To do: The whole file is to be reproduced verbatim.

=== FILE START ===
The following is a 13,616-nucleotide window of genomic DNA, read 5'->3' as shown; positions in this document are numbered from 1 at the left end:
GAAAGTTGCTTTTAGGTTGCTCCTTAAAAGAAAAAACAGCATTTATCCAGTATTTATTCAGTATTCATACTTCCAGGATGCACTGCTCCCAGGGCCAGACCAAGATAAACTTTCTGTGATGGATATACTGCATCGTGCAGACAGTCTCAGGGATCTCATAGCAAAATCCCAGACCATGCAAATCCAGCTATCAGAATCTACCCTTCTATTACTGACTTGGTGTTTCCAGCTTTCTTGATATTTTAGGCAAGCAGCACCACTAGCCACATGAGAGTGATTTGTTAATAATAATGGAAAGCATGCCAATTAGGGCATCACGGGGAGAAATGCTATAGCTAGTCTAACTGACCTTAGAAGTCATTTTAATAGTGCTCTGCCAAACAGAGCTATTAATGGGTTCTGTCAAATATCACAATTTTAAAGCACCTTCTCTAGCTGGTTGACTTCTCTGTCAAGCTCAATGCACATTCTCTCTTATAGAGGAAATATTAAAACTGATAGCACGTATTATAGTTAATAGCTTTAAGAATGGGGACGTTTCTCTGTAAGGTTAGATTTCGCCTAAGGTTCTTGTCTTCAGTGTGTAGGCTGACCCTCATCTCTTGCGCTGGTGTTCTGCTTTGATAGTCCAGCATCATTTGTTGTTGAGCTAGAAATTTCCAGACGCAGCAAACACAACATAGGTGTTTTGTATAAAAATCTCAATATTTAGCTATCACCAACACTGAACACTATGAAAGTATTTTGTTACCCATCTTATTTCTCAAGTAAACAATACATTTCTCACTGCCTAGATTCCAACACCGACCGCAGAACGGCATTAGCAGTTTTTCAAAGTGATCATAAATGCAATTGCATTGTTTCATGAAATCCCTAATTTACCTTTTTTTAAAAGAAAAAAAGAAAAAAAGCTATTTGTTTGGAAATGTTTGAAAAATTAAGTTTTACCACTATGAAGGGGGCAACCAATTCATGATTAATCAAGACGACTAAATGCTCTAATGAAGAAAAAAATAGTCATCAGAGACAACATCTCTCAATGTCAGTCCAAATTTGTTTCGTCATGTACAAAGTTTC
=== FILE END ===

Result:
The following is a 13,616-nucleotide window of genomic DNA, read 5'->3' as shown; positions in this document are numbered from 1 at the left end:
GAAAGTTGCTTTTAGGTTGCTCCTTAAAAGAAAAAACAGCATTTATCCAGTATTTATTCAGTATTCATACTTCCAGGATGCACTGCTCCCAGGGCCAGACCAAGATAAACTTTCTGTGATGGATATACTGCATCGTGCAGACAGTCTCAGGGATCTCATAGCAAAATCCCAGACCATGCAAATCCAGCTATCAGAATCTACCCTTCTATTACTGACTTGGTGTTTCCAGCTTTCTTGATATTTTAGGCAAGCAGCACCACTAGCCACATGAGAGTGATTTGTTAATAATAATGGAAAGCATGCCAATTAGGGCATCACGGGGAGAAATGCTATAGCTAGTCTAACTGACCTTAGAAGTCATTTTAATAGTGCTCTGCCAAACAGAGCTATTAATGGGTTCTGTCAAATATCACAATTTTAAAGCACCTTCTCTAGCTGGTTGACTTCTCTGTCAAGCTCAATGCACATTCTCTCTTATAGAGGAAATATTAAAACTGATAGCACGTATTATAGTTAATAGCTTTAAGAATGGGGACGTTTCTCTGTAAGGTTAGATTTCGCCTAAGGTTCTTGTCTTCAGTGTGTAGGCTGACCCTCATCTCTTGCGCTGGTGTTCTGCTTTGATAGTCCAGCATCATTTGTTGTTGAGCTAGAAATTTCCAGACGCAGCAAACACAACATAGGTGTTTTGTATAAAAATCTCAATATTTAGCTATCACCAACACTGAACACTATGAAAGTATTTTGTTACCCATCTTATTTCTCAAGTAAACAATACATTTCTCACTGCCTAGATTCCAACACCGACCGCAGAACGGCATTAGCAGTTTTTCAAAGTGATCATAAATGCAATTGCATTGTTTCATGAAATCCCTAATTTACCTTTTTTTAAAAGAAAAAAAGAAAAAAAGCTATTTGTTTGGAAATGTTTGAAAAATTAAGTTTTACCACTATGAAGGGGGCAACCAATTCATGATTAATCAAGACGACTAAATGCTCTAATGAAGAAAAAAATAGTCATCAGAGACAACATCTCTCAATGTCAGTCCAAATTTGTTTCGTCATGTACAAAGTTTC